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Russia Says 2 Regions in Georgia Are Independent

Russian troops pulled out of the Georgian city of Gori on Friday night to comply with a cease-fire agreement. But U.S., French and Georgian officials later disputed Russia's assertion that it withdrew its forces.
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By Philip P. Pan and Jonathan Finer
Washington Post Foreign Service
Wednesday, August 27, 2008

MOSCOW, Aug. 26 -- Russia recognized the independence of two breakaway provinces of Georgia over the strong objections of the United States and much of Europe on Tuesday, escalating tensions in the region as Russian troops dug in on Georgian soil and U.S. warships prepared to deliver humanitarian aid to an occupied port city.

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President Dmitry Medvedev, addressing the nation in a live television broadcast, said he signed decrees recognizing South Ossetia and Abkhazia as independent states to protect residents of the regions from Georgian attacks, which he described as "genocide."

"This is not an easy choice to make, but it represents the only possibility to save human lives," Medvedev said, arguing that Moscow had shown "restraint and patience" for years in the face of Georgian "provocations."

The Russian decision was not likely to change the situation on the ground, as both territories have enjoyed de facto autonomy from Georgia for more than a decade. But it amounted to a bold reassertion of Russian power in a region that Moscow considers part of its sphere of influence and a pointed challenge to President Bush, who had warned the Kremlin not to recognize the territories the day before.

Georgia's pro-Western president, Mikheil Saakashvili, said Russia was trying to "militarily annex" a piece of his nation. "The Russian Federation is seeking to validate the use of violence, direct military aggression, and ethnic cleansing to forcibly change the borders of a neighboring state," he said in a statement. "This is a challenge for the entire world, not just Georgia."

The reaction in the West was swift and stern. In a written statement, Bush urged Russia to "reconsider this irresponsible decision," which he said violated U.N. resolutions as well as the French-brokered cease-fire agreement that ended the fighting between Russia and Georgia. "Russia's action only exacerbates tensions and complicates diplomatic negotiations," he said.

Speaking to reporters in Crawford, Tex., where Bush is finishing a vacation, White House spokesman Tony Fratto said any attempt by Russia to seek recognition of South Ossetia and Abkhazia at the United Nations would be "dead on arrival."

German Chancellor Angela Merkel said the Russian move was "absolutely unacceptable," and the British foreign secretary, David Miliband, said he was working to "ensure the widest possible coalition against Russian aggression in Georgia." France, which holds the rotating presidency of the European Union, also denounced the decision and scheduled an emergency summit of European nations in Brussels next week to discuss a response.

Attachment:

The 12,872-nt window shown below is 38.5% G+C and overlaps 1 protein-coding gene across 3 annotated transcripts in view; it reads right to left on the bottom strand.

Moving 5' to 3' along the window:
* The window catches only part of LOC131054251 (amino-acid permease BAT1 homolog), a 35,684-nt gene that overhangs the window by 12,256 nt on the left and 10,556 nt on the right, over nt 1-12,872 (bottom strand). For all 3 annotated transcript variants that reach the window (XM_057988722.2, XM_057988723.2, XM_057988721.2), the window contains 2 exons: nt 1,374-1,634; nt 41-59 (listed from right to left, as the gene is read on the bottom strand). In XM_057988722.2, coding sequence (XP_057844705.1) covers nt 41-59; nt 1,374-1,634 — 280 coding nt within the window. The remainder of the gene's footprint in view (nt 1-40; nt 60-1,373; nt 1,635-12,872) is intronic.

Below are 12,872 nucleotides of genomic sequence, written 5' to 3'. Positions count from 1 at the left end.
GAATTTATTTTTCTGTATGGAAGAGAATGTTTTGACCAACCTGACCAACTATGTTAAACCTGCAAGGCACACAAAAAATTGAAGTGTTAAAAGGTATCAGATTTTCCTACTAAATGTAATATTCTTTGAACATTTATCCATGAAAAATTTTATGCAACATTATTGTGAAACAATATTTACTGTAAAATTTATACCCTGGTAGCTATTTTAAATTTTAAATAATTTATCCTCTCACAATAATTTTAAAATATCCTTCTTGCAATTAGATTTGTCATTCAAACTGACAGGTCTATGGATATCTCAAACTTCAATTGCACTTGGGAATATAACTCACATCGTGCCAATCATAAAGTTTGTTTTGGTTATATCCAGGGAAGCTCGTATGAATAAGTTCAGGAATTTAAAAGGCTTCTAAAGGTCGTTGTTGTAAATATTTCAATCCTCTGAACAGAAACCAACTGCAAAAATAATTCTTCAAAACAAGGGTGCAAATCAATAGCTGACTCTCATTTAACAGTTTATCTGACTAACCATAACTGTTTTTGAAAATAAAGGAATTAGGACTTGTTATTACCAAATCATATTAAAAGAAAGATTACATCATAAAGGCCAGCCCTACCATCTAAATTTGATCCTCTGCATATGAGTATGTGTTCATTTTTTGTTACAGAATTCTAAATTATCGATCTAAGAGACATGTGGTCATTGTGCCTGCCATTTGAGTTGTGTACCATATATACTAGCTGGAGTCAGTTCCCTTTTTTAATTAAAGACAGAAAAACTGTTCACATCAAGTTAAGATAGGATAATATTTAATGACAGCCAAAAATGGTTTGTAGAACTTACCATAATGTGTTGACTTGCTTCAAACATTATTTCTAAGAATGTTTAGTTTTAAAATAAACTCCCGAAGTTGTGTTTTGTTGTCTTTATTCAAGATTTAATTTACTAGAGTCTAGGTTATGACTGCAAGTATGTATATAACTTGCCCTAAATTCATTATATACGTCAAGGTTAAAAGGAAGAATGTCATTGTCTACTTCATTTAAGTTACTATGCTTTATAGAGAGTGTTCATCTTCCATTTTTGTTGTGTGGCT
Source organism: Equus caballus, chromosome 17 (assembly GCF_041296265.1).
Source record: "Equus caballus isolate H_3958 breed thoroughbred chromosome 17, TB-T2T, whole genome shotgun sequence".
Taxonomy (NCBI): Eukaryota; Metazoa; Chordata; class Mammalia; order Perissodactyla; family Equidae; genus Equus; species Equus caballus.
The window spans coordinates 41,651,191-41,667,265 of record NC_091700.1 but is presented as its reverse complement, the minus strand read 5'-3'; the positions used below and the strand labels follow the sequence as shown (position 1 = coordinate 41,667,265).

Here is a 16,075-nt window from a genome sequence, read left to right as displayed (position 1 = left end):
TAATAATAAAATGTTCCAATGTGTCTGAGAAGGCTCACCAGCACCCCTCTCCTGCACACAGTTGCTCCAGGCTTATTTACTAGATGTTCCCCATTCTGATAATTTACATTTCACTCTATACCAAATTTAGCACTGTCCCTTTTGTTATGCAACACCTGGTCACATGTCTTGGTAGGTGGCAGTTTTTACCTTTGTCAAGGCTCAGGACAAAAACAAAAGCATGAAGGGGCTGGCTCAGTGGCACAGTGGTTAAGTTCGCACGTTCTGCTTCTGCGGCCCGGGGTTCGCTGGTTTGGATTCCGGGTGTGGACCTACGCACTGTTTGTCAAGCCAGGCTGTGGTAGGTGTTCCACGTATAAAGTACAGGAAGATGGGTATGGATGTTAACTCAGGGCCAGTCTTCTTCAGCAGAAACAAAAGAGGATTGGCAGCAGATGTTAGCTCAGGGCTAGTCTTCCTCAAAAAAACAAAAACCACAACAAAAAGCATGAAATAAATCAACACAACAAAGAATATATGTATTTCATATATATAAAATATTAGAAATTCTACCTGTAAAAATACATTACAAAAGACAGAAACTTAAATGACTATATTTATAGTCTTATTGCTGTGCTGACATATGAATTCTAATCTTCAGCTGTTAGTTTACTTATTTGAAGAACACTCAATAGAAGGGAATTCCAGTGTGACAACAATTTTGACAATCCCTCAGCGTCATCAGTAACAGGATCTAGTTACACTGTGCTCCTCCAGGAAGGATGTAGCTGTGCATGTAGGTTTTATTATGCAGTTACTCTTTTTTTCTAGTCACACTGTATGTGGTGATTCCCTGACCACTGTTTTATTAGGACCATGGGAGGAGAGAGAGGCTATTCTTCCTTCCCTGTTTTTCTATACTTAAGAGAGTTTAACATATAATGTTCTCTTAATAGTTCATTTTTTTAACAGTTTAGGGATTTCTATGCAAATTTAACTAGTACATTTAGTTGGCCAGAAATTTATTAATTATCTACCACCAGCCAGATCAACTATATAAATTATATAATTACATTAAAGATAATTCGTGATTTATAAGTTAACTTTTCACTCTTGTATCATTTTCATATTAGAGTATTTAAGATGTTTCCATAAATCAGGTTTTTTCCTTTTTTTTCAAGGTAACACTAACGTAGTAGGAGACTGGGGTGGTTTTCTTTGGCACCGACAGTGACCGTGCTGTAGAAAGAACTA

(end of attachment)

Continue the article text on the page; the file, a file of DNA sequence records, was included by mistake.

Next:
"Nothing scares us, including the prospect of a cold war, but we don't want it," Medvedev said in a televised interview. "In this situation, everything depends on the position of our partners."

Russia has withdrawn its troops from much of the territory they occupied during a five-day rout of the smaller Georgian army. But Russian soldiers continue to patrol and man checkpoints in what Russia calls "security zones" in undisputed Georgian territory, including the Black Sea port city of Poti. Georgia and its Western allies say their presence violates cease-fire terms.

In a conference call with foreign journalists Tuesday, Russian Foreign Minister Sergei Lavrov said the troop presence was necessary to serve as an "early warning system" against further Georgian attacks and was permissible under a clause of the cease-fire agreement that allowed Russia to take "additional security measures." He said Russia welcomed international observers in these areas and was willing to discuss an "international regime" that would take the place of its forces. But Lavrov asserted that Russian troops would stay until then, "no matter how long it takes."

Georgian officials said that after Medvedev announced his decision to recognize the separatist provinces, Russian troops encircled at least six villages, forced Georgian police to leave, and then allowed Ossetian militiamen to evict ethnic Georgian residents and burn down their homes, apparently as part of their drive to create a security zone outside South Ossetia. Shota Utiashvili, a spokesman for Georgia's Interior Ministry, said about 2,000 people were forced from their homes.


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